The package SimCorrMix contains vignettes describing mixture variables. Continuous mixture variables are generated componentwise and then transformed to the desired mixture variables using random multinomial variables generated based on mixing probabilities. The correlation matrices are specified in terms of correlations with components of the mixture variables. Headrick and Beasley (2004)’s equations have been adapted in SimRepeat to permit mixture variables. These are contained in the functions calc_betas, calc_corr_y, calc_corr_ye, and calc_corr_yx.

The package SimRepeat also allows the user to specify the correlations between independent variables across outcomes (i.e., $$X_{(pj)}$$ and $$X_{(qj)}$$ for $$p$$ not equal to $$q$$). This allows imposing a specific correlation structure (i.e., AR(1) or Toeplitz) on time-varying covariates. Independent variables can be designated as the same across outcomes (i.e., to include a stationary covariate as in height). Continuous variables are generated using the techniques of Fialkowski (2017), which permits either Fleishman (1978)’s third-order (method = "Fleishman") or Headrick (2002)’s fifth-order (method = "Polynomial") PMT. When using the fifth-order method, sixth cumulant corrections can be specified in order to obtain random variables with valid probability distribution functions (PDF’s). The error loop from SimCorrMix can be used within the nonnormsys function to attempt to correct the final correlations among all $$X$$ terms to be within a user-specified precision value (epsilon) of the target correlations.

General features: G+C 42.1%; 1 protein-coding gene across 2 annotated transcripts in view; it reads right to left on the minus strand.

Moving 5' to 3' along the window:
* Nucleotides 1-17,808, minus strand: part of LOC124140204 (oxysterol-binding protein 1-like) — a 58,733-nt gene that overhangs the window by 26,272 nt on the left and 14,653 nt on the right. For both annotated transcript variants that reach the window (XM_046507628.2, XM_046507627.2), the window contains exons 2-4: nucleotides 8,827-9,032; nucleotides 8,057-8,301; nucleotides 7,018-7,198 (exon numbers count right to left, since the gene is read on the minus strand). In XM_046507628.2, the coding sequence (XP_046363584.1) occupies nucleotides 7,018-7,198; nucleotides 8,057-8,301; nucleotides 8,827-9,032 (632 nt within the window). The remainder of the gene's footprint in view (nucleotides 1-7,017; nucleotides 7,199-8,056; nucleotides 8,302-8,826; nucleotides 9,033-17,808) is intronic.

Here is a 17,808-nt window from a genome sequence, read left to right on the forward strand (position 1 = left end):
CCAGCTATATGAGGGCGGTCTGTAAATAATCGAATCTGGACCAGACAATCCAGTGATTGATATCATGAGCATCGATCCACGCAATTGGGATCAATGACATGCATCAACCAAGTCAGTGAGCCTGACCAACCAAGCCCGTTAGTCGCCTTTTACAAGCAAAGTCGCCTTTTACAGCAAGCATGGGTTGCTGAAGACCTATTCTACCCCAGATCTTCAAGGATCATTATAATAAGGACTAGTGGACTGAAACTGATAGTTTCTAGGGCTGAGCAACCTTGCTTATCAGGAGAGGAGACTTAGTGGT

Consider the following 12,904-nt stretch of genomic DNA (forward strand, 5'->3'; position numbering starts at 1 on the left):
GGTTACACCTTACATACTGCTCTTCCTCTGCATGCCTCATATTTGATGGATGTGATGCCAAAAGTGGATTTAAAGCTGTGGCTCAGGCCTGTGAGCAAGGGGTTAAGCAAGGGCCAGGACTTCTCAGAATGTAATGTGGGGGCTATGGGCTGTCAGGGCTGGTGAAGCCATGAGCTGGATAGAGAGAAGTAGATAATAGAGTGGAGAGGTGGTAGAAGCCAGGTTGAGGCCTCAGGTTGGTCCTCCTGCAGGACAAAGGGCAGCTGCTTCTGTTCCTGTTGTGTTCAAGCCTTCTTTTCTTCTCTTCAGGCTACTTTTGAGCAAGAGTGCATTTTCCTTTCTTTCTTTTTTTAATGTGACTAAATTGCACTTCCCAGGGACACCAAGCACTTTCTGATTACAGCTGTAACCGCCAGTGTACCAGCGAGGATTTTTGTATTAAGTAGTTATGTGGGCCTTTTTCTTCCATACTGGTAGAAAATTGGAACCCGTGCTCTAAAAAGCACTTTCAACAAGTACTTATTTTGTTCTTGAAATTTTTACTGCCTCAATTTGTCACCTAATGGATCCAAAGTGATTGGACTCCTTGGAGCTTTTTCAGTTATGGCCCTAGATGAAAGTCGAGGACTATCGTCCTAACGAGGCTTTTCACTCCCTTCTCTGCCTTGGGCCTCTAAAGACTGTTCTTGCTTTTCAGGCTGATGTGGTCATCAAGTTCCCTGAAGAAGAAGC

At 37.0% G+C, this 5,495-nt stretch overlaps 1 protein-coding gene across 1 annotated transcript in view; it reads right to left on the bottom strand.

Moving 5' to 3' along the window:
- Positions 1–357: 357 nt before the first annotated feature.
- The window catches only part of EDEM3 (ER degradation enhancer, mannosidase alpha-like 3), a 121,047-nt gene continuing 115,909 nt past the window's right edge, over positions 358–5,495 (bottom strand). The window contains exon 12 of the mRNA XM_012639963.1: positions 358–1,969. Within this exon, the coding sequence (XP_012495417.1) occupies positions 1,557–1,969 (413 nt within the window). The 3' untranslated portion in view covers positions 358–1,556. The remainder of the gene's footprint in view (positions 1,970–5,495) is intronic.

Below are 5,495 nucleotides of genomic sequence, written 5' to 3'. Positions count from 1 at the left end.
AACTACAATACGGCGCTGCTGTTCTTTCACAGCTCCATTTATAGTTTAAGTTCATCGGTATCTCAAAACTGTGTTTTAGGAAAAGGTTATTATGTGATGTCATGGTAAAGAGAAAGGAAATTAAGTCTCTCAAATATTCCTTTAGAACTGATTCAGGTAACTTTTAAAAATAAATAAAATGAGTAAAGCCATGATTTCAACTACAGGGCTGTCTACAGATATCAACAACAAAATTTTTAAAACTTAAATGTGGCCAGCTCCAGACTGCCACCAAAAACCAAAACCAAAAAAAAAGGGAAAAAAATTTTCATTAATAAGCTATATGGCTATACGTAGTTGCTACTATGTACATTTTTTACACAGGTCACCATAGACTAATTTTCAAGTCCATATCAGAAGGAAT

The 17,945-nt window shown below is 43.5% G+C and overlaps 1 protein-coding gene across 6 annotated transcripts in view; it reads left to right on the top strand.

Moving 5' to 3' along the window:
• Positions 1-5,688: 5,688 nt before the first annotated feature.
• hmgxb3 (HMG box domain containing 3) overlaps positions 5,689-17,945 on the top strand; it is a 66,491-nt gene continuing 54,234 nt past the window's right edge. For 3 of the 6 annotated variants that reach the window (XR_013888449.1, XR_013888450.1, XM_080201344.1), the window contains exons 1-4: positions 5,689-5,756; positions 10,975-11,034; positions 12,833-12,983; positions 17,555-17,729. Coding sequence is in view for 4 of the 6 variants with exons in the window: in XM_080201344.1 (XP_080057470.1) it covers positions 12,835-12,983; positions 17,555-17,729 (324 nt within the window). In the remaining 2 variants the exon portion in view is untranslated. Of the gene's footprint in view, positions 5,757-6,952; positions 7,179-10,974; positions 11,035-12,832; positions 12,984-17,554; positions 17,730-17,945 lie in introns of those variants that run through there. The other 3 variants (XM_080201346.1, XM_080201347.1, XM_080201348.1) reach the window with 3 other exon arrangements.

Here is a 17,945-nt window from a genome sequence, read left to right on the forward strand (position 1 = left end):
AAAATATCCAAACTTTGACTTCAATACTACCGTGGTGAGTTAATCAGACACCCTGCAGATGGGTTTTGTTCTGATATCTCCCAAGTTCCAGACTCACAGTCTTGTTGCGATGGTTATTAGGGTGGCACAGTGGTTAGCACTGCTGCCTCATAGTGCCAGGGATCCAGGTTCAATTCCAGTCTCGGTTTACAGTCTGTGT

The following examples demonstrate usage of the nonnormsys function. Example 1 is Headrick and Beasley (2004)’s example from their paper. Example 2 gives a system with non-mixture and mixture variables. Example 3 gives a system with missing variables. Details about theory and equations are in the Theory and Equations for Correlated Systems of Continuous Variables vignette.

## Example 1: System of three equations for 2 independent variables

In this example taken from Headrick and Beasley (2004):

1. $$X_{11}, X_{21}, X_{31}$$ each have Exponential(2) distribution

2. $$X_{12}, X_{22}, X_{32}$$ each have Laplace(0, 1) distribution

3. $$E_1, E_2, E_3$$ each have Cauchy(0, 1) distribution (the standardized cumulants were taken from the paper)